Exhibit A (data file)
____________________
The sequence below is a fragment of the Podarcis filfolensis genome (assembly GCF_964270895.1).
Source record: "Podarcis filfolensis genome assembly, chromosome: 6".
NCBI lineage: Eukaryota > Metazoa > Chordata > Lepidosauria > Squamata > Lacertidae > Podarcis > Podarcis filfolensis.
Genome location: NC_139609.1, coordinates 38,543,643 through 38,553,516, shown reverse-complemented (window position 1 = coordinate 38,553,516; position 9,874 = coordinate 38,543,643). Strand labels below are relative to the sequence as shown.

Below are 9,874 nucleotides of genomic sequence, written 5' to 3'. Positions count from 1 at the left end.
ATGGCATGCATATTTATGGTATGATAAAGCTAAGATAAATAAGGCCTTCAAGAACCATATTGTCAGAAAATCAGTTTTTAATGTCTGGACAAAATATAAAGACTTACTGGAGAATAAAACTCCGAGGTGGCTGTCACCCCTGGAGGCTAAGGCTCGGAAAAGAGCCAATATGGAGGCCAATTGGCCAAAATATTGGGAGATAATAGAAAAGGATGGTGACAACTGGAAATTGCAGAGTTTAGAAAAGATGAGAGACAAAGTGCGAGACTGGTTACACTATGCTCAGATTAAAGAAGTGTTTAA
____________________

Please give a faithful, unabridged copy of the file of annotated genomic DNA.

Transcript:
The sequence below is a fragment of the Podarcis filfolensis genome (assembly GCF_964270895.1).
Source record: "Podarcis filfolensis genome assembly, chromosome: 6".
NCBI lineage: Eukaryota > Metazoa > Chordata > Lepidosauria > Squamata > Lacertidae > Podarcis > Podarcis filfolensis.
Genome location: NC_139609.1, coordinates 38,543,643 through 38,553,516, shown reverse-complemented (window position 1 = coordinate 38,553,516; position 9,874 = coordinate 38,543,643). Strand labels below are relative to the sequence as shown.

Below are 9,874 nucleotides of genomic sequence, written 5' to 3'. Positions count from 1 at the left end.
ATGGCATGCATATTTATGGTATGATAAAGCTAAGATAAATAAGGCCTTCAAGAACCATATTGTCAGAAAATCAGTTTTTAATGTCTGGACAAAATATAAAGACTTACTGGAGAATAAAACTCCGAGGTGGCTGTCACCCCTGGAGGCTAAGGCTCGGAAAAGAGCCAATATGGAGGCCAATTGGCCAAAATATTGGGAGATAATAGAAAAGGATGGTGACAACTGGAAATTGCAGAGTTTAGAAAAGATGAGAGACAAAGTGCGAGACTGGTTACACTATGCTCAGATTAAAGAAGTGTTTAA